That exciting moment when a ‘bunch of wrong notes sound wonderful’

Hans Koller

Hans Koller

There’s a humdinger of a concert on Saturday at the CBSO Centre. Hans Koller, pianist, composer, arranger, band leader (for Michael Gibbs no less!) and educator, is bringing his ambitious Twelve Re-inventions for George Russell to the stage for its first performance.

Russell was a real innovator of musical theory and if his book Lydian Chromatic Concept of Tonal Organization doesn’t exactly sound like airport lit, have no fear because if anyone can make the apparently difficult sound really appealing and much easier to like than you had thought, that man is Hans Koller.

Hans’s manifest delight in music (not least that of others, which is what makes him such a fine educator and spreader of the jazz word) is truly infectious.

Talking to John Fordham of the Guardian back in 2014, he explained the attraction of Russell’s theory:

“Russell thought of a mode as colour rather than a function – or as colour on top of function, because the beauty of it is that you can combine this approach and a jazz-standards one, and have the best of both worlds. That’s why this doesn’t turn into contemporary-classical music, but keeps the jazz earthiness, in jazz you don’t throw anything out, whereas the contemporary-classical guys wanted to remove things that had been there before. And that’s why it’s liberating, and why I love jazz more than anything else.”

I suspect that music played according to Russell’s “rules” sounds a little more familiar to us in the 21st century jazz audience than it did back in the 1950s, because quite a lot of players have been incorporating it into their composition and improvisation in the intervening years. Russell moved to Scandinavia in 1964 and the Norwegian scene, especially, is indebted to his influence. He was the 19-year-old Jan Garbarek’s mentor, for example.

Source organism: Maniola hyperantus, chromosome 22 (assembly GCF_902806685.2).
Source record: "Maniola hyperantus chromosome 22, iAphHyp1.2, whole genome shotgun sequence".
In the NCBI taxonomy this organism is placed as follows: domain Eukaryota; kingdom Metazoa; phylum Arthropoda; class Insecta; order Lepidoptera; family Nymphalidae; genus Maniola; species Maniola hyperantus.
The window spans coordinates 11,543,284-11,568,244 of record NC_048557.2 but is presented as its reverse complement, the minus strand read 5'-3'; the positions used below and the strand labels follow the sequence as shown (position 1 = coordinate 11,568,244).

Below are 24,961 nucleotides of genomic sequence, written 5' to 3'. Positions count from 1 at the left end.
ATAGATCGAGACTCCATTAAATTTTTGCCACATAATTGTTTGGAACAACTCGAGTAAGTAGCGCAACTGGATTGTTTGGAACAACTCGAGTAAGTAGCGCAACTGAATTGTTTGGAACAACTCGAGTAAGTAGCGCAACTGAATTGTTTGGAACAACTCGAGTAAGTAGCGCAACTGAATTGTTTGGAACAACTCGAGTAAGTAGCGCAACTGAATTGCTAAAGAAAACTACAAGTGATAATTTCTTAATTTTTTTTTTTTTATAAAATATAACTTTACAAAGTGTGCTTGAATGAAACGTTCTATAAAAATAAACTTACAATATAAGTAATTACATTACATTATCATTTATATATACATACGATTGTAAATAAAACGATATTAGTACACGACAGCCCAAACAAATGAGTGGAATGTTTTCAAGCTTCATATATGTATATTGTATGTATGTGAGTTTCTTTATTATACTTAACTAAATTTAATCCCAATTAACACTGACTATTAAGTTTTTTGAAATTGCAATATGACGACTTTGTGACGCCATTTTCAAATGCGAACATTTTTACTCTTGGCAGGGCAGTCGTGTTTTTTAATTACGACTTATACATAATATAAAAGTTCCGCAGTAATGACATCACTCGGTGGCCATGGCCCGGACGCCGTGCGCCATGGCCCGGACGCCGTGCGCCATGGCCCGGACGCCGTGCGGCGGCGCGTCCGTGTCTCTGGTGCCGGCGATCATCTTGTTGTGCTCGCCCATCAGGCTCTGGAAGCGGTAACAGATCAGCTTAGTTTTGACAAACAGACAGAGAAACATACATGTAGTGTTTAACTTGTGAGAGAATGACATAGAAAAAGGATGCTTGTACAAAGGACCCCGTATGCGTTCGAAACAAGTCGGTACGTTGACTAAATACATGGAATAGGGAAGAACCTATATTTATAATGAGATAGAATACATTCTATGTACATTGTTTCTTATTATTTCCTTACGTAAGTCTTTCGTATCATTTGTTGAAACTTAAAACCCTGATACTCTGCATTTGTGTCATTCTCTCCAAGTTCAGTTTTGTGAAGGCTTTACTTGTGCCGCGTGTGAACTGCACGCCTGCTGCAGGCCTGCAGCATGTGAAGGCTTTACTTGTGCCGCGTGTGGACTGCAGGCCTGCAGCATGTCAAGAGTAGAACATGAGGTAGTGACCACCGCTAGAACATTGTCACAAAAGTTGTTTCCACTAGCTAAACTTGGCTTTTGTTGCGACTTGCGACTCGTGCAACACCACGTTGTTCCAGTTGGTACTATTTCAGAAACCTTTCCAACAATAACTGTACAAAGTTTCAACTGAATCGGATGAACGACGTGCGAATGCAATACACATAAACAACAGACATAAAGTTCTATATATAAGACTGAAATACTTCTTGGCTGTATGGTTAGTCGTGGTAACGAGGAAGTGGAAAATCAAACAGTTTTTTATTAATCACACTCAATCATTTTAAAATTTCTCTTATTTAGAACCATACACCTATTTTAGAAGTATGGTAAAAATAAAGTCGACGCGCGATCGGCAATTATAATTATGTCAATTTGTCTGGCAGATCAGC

Hans Koller says: “I couldn’t believe how his music could be so intensely chromatic, and at the same time so groovy… Russell has a great way of making a whole bunch of wrong notes sound wonderful.”

With Koller on Saturday will be alto saxophonist John O’Gallagher who has been doing his own jazz/classical crossover by refashioning the music of Webern in a jazz manner. The band is completed by Percy Pursglove on bass, Jeff Williams on drums with Birmingham Contemporary Music Group players, including another cross-over specialist, Melinda Maxwell, on oboe and cor anglais.

Twelve Re-inventions for George Russell, a Jazzlines commission, will be played in the first half and the Hans Koller Quartet will do their thing in the second. The music starts at 8pm in the CBSO Centre, there will be a free pre-concert talk with Hans and John at 7pm, and afterwards there is a pre-release party in celebration of Hans Koller’s triple vinyl set, Retrospection, which comes out on Stoney Lane Records on 15 April.

  • This is a Jazzlines collaboration with the Frontiers Festival. More information and booking are here.
  • And Take Five Minutes With…, a short Q&A with Hans, is here


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